UK Disability History Month takes place from 16 November to 16 December. One of the aims of the month is to raise awareness of Disabled people in society and to advocate for disability equality.
Some Disabled people are creatives whose work has been under-represented in museums throughout history and still is today. Representation matters; it changes people’s lives and can only benefit everyone – now and in the future. Cultural and creative spaces are a great place to celebrate diversity. Historically, museums and galleries will, of course, have displayed creations by Disabled people. However, their experience of being a Disabled creative and how this may have informed their work, is seldom-heard. Their stories often remain hidden. This exclusion not only deprives these individuals of opportunities, but also robs society of a richer, more diverse understanding of lived experiences.
The work of Curating for Change in UK museums
Curating for Change, a project exploring museum collections for overlooked stories from Disabled people’s histories and creating events and exhibitions, seeks to uncover and celebrate these stories. Bristol Museums is one of the 20 museums involved in this project. Curatorial Fellow, Jo Barlow, and Curatorial Fellowship Assistant, Freya Purcell, have been busy finding, researching and celebrating disabled Bristolians throughout history.
This has resulted in the ‘Concealed/Reveal: Disabled, D/deaf and neurodivergent artists driving creativity’ exhibition running at Bristol Museum & Art Gallery until 24 April 2024. Throughout the exhibition some of Bristol’s own artists and creatives are represented, including painters such as Anthony Rossiter or Bertram Hiles.
One of curatorial assistant Freya Purcell’s favourite figures from the exhibition started life 341 miles from Bristol but came to call the city his home. Standing at 8 feet 3.5 inches, Patrick Cotter O’Brien made a living in the 18th century as a performer. It was in Bristol that he was first recorded performing at the Full Moon tavern in Stokes Croft.
Evidence suggests that while Cotter’s size brought him financial freedom, it also brought challenges within a society that often looked unkindly on physical differences. He avoided going out during the day, likely to avoid the unwelcome attention he often received. Like other noted people who were unusually short or tall at the time, he was afraid his body would be seized by scientists once he died. But in Bristol he found solace and friendship. Indeed, it was one such friend who saved the items the museum now displays in celebration of this canny showman.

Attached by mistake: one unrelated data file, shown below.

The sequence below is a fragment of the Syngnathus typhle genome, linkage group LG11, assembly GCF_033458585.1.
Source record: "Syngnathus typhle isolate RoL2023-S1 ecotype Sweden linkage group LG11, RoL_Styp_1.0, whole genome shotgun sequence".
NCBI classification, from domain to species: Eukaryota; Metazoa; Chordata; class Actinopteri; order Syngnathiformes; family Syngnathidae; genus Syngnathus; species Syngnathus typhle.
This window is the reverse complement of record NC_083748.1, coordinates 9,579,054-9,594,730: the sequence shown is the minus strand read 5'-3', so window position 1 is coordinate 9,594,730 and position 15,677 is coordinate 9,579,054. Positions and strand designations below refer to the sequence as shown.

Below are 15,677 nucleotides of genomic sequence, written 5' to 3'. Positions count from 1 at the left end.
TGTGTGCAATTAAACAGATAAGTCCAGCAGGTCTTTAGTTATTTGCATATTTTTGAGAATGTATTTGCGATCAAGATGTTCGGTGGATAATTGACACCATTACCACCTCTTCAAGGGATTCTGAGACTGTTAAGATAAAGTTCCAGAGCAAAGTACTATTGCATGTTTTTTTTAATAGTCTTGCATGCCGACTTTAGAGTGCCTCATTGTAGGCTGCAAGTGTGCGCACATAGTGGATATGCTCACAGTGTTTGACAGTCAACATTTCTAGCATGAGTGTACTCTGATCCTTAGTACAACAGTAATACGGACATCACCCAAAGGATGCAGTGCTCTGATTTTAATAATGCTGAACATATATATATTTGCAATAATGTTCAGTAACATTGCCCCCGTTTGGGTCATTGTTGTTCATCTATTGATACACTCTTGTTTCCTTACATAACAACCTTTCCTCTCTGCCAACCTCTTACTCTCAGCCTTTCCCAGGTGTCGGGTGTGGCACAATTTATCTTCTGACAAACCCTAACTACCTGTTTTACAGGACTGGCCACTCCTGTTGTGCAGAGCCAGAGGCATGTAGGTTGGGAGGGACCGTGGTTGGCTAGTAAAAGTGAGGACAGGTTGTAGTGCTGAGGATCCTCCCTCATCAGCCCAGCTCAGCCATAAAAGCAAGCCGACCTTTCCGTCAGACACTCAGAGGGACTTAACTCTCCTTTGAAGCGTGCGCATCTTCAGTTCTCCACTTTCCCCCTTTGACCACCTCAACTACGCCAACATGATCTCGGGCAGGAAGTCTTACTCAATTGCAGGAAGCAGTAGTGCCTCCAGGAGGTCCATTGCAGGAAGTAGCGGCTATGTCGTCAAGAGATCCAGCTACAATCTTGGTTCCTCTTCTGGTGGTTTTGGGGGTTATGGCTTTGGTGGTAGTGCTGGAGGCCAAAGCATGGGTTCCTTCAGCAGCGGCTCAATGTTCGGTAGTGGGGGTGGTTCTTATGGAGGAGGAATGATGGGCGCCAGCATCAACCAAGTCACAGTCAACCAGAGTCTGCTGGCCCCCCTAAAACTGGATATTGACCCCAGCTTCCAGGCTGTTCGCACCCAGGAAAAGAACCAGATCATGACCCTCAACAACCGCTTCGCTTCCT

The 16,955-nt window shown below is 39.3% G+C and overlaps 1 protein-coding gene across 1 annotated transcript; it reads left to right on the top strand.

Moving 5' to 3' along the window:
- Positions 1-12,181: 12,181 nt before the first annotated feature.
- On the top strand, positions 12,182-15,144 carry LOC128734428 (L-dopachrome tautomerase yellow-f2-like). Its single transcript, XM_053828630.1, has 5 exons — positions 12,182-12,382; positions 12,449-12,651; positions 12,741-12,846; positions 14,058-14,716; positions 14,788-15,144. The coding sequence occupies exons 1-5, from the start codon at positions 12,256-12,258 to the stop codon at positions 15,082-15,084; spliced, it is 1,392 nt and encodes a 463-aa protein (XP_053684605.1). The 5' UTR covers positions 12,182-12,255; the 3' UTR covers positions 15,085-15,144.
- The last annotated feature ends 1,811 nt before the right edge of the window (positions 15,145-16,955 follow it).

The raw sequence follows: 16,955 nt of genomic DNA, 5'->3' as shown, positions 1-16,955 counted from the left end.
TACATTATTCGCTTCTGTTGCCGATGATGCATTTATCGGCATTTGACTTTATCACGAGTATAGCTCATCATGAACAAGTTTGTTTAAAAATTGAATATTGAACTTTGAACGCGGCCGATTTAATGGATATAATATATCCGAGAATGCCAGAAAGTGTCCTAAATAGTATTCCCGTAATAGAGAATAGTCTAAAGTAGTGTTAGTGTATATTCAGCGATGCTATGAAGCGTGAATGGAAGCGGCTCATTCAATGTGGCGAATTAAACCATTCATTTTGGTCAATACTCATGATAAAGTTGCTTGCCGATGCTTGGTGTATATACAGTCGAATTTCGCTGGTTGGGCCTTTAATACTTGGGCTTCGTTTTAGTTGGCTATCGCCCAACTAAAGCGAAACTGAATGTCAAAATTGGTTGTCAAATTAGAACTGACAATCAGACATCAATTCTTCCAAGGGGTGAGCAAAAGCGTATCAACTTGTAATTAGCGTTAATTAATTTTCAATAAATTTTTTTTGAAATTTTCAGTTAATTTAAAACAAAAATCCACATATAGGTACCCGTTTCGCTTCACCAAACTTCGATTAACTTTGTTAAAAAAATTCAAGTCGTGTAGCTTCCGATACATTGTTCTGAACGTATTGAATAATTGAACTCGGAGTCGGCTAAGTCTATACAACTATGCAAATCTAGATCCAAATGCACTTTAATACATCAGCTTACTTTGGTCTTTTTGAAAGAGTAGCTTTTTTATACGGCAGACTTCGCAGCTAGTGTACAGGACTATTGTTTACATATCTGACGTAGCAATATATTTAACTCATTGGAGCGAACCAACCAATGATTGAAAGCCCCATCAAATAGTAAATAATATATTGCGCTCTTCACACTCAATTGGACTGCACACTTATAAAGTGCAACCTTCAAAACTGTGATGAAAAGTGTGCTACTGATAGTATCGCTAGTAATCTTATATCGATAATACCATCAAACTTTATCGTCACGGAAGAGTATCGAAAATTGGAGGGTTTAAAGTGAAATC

Bristol Museums Learning resources for young people and their educators
In addition to the exhibition and wider ranging work to discover and showcase creatives with disability in our collections and our city, Bristol Museums’ Learning team is developing teaching and learning resources that explore the work of creative practitioners from diverse backgrounds: Creative Bristol.
The Learning team offers a wide range of workshops, resources and support to schools, colleges, and home educators both on site and online. Last year, they commissioned three films about Black Bristol Creatives, kickstarted by a donation from a Bristol resident who wanted to make a positive contribution to young black people being able to see themselves in creative careers.
Following on from this the Learning team has recently commissioned four more films to showcase underrepresented creative practitioners that celebrate the talent of Disabled professional artists in Bristol today. These four short films are now showing at Bristol Museum & Art Gallery and on Bristol Museums’ website. They feature a dancer, photographer, artist, and illustrator (tattooist), providing a small insight into the work of each practitioner, what motivates them, and what they gain from their craft.
The aim of these resources is to showcase the diversity of our creative city and show children and young people the wide range of creative activities taking place across Bristol. At a time when provision in schools in music, arts, and cultural programmes is increasingly limited, there is a worry that fewer young people will consider careers in the arts. We hope that these resources inspire children, young people and teachers to get involved in more creative activities and broaden their ideas about possible career pathways.
Including under-represented creative practitioners in our Learning resources, and highlighting the work and stories of Disabled, D/deaf and neurodivergent artists in the Concealed/Reveal exhibition, also means children and young people can explore the lived experience of disability and the diversity of disability.